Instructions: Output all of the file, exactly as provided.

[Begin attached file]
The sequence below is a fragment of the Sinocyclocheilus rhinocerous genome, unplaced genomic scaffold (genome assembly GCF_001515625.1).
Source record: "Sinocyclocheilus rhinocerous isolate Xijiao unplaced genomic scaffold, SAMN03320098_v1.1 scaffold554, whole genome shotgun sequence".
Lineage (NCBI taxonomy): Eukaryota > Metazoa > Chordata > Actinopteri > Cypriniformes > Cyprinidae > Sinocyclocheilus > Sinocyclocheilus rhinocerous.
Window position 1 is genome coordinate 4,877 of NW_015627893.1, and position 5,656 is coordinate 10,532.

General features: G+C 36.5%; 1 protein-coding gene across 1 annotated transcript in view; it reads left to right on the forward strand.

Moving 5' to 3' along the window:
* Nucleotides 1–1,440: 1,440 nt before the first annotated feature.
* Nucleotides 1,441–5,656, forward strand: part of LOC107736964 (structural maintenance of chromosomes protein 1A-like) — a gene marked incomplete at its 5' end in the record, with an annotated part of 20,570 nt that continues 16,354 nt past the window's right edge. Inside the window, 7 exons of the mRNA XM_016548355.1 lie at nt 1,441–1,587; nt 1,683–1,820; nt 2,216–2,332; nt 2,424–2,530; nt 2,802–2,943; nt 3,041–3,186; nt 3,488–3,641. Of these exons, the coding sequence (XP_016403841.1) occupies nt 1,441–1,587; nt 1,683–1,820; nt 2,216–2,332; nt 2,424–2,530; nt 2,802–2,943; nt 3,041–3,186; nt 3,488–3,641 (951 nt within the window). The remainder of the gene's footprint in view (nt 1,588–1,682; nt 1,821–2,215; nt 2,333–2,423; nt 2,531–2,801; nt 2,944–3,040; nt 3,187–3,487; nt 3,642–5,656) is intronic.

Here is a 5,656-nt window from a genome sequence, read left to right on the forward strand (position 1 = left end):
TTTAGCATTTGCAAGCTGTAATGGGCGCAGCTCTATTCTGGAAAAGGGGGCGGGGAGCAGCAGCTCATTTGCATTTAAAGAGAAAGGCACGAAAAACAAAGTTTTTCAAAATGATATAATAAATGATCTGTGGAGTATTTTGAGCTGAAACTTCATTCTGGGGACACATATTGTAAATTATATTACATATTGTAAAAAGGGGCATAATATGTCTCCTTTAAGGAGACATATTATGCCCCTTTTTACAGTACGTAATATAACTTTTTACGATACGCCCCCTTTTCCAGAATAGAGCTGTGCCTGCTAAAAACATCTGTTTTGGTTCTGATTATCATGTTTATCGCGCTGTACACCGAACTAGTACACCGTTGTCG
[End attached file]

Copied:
The sequence below is a fragment of the Sinocyclocheilus rhinocerous genome, unplaced genomic scaffold (genome assembly GCF_001515625.1).
Source record: "Sinocyclocheilus rhinocerous isolate Xijiao unplaced genomic scaffold, SAMN03320098_v1.1 scaffold554, whole genome shotgun sequence".
Lineage (NCBI taxonomy): Eukaryota > Metazoa > Chordata > Actinopteri > Cypriniformes > Cyprinidae > Sinocyclocheilus > Sinocyclocheilus rhinocerous.
Window position 1 is genome coordinate 4,877 of NW_015627893.1, and position 5,656 is coordinate 10,532.

General features: G+C 36.5%; 1 protein-coding gene across 1 annotated transcript in view; it reads left to right on the forward strand.

Moving 5' to 3' along the window:
* Nucleotides 1–1,440: 1,440 nt before the first annotated feature.
* Nucleotides 1,441–5,656, forward strand: part of LOC107736964 (structural maintenance of chromosomes protein 1A-like) — a gene marked incomplete at its 5' end in the record, with an annotated part of 20,570 nt that continues 16,354 nt past the window's right edge. Inside the window, 7 exons of the mRNA XM_016548355.1 lie at nt 1,441–1,587; nt 1,683–1,820; nt 2,216–2,332; nt 2,424–2,530; nt 2,802–2,943; nt 3,041–3,186; nt 3,488–3,641. Of these exons, the coding sequence (XP_016403841.1) occupies nt 1,441–1,587; nt 1,683–1,820; nt 2,216–2,332; nt 2,424–2,530; nt 2,802–2,943; nt 3,041–3,186; nt 3,488–3,641 (951 nt within the window). The remainder of the gene's footprint in view (nt 1,588–1,682; nt 1,821–2,215; nt 2,333–2,423; nt 2,531–2,801; nt 2,944–3,040; nt 3,187–3,487; nt 3,642–5,656) is intronic.

Here is a 5,656-nt window from a genome sequence, read left to right on the forward strand (position 1 = left end):
TTTAGCATTTGCAAGCTGTAATGGGCGCAGCTCTATTCTGGAAAAGGGGGCGGGGAGCAGCAGCTCATTTGCATTTAAAGAGAAAGGCACGAAAAACAAAGTTTTTCAAAATGATATAATAAATGATCTGTGGAGTATTTTGAGCTGAAACTTCATTCTGGGGACACATATTGTAAATTATATTACATATTGTAAAAAGGGGCATAATATGTCTCCTTTAAGGAGACATATTATGCCCCTTTTTACAGTACGTAATATAACTTTTTACGATACGCCCCCTTTTCCAGAATAGAGCTGTGCCTGCTAAAAACATCTGTTTTGGTTCTGATTATCATGTTTATCGCGCTGTACACCGAACTAGTACACCGTTGTCG